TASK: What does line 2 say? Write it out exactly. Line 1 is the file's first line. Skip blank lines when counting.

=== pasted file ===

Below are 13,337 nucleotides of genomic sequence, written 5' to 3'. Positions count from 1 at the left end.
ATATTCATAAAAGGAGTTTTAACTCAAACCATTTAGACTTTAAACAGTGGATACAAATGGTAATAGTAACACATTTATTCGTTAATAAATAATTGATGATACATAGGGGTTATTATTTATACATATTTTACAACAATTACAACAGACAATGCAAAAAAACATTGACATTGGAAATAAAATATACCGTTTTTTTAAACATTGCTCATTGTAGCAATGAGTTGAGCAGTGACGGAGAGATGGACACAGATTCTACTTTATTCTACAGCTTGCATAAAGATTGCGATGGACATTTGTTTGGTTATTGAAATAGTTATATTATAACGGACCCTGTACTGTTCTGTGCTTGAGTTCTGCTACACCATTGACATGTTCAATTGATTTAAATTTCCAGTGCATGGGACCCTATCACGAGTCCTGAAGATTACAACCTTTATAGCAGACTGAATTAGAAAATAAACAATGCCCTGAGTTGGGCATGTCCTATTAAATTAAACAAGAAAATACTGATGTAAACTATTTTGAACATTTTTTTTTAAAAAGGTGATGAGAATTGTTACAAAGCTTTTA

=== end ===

ATATTCATAAAAGGAGTTTTAACTCAAACCATTTAGACTTTAAACAGTGGATACAAATGGTAATAGTAACACATTTATTCGTTAATAAATAATTGATGATACATAGGGGTTATTATTTATACATATTTTACAACAATTACAACAGACAATGCAAAAAAACATTGACATTGGAAATAAAATATACCGTTTTTTTAAACATTGCTCATTGTAGCAATGAGTTGAGCAGTGACGGAGAGATGGACACAGATTCTACTTTATTCTACAGCTTGCATAAAGATTGCGATGGACATTTGTTTGGTTATTGAAATAGTTATATTATAACGGACCCTGTACTGTTCTGTGCTTGAGTTCTGCTACACCATTGACATGTTCAATTGATTTAAATTTCCAGTGCATGGGACCCTATCACGAGTCCTGAAGATTACAACCTTTATAGCAGACTGAATTAGAAAATAAACAATGCCCTGAGTTGGGCATGTCCTATTAAATTAAACAAGAAAATACTGATGTAAACTATTTTGAACATTTTTTTTTAAAAAGGTGATGAGAATTGTTACAAAGCTTTTA